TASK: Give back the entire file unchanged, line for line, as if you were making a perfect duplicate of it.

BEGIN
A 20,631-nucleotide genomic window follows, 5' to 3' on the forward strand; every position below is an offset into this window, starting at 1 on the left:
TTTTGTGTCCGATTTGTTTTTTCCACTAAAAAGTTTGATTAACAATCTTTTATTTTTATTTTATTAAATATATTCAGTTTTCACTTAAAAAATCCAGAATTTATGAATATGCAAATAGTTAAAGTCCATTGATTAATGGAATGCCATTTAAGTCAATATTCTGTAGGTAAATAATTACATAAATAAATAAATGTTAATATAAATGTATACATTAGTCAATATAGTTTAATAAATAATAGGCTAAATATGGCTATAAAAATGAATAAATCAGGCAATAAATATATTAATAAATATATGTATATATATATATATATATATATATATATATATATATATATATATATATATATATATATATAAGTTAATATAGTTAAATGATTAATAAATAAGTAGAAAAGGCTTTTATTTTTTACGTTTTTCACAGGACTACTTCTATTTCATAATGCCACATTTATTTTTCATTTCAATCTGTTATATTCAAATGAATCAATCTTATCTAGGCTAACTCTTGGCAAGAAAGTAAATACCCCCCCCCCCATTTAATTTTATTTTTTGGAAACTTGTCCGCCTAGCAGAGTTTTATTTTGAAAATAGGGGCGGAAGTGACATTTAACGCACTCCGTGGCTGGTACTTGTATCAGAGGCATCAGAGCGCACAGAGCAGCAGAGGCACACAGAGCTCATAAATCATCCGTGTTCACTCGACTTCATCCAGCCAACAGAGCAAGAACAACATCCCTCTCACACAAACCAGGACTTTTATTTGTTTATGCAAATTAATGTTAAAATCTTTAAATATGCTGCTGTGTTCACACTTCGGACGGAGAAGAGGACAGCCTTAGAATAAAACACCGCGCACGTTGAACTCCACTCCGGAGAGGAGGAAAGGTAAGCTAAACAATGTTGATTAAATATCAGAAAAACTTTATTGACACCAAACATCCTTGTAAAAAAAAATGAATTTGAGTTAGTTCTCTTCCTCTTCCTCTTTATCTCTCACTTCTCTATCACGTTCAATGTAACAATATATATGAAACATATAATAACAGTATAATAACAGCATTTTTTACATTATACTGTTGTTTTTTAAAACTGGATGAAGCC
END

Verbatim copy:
A 20,631-nucleotide genomic window follows, 5' to 3' on the forward strand; every position below is an offset into this window, starting at 1 on the left:
TTTTGTGTCCGATTTGTTTTTTCCACTAAAAAGTTTGATTAACAATCTTTTATTTTTATTTTATTAAATATATTCAGTTTTCACTTAAAAAATCCAGAATTTATGAATATGCAAATAGTTAAAGTCCATTGATTAATGGAATGCCATTTAAGTCAATATTCTGTAGGTAAATAATTACATAAATAAATAAATGTTAATATAAATGTATACATTAGTCAATATAGTTTAATAAATAATAGGCTAAATATGGCTATAAAAATGAATAAATCAGGCAATAAATATATTAATAAATATATGTATATATATATATATATATATATATATATATATATATATATATATATATATATATATATATAAGTTAATATAGTTAAATGATTAATAAATAAGTAGAAAAGGCTTTTATTTTTTACGTTTTTCACAGGACTACTTCTATTTCATAATGCCACATTTATTTTTCATTTCAATCTGTTATATTCAAATGAATCAATCTTATCTAGGCTAACTCTTGGCAAGAAAGTAAATACCCCCCCCCCCATTTAATTTTATTTTTTGGAAACTTGTCCGCCTAGCAGAGTTTTATTTTGAAAATAGGGGCGGAAGTGACATTTAACGCACTCCGTGGCTGGTACTTGTATCAGAGGCATCAGAGCGCACAGAGCAGCAGAGGCACACAGAGCTCATAAATCATCCGTGTTCACTCGACTTCATCCAGCCAACAGAGCAAGAACAACATCCCTCTCACACAAACCAGGACTTTTATTTGTTTATGCAAATTAATGTTAAAATCTTTAAATATGCTGCTGTGTTCACACTTCGGACGGAGAAGAGGACAGCCTTAGAATAAAACACCGCGCACGTTGAACTCCACTCCGGAGAGGAGGAAAGGTAAGCTAAACAATGTTGATTAAATATCAGAAAAACTTTATTGACACCAAACATCCTTGTAAAAAAAAATGAATTTGAGTTAGTTCTCTTCCTCTTCCTCTTTATCTCTCACTTCTCTATCACGTTCAATGTAACAATATATATGAAACATATAATAACAGTATAATAACAGCATTTTTTACATTATACTGTTGTTTTTTAAAACTGGATGAAGCC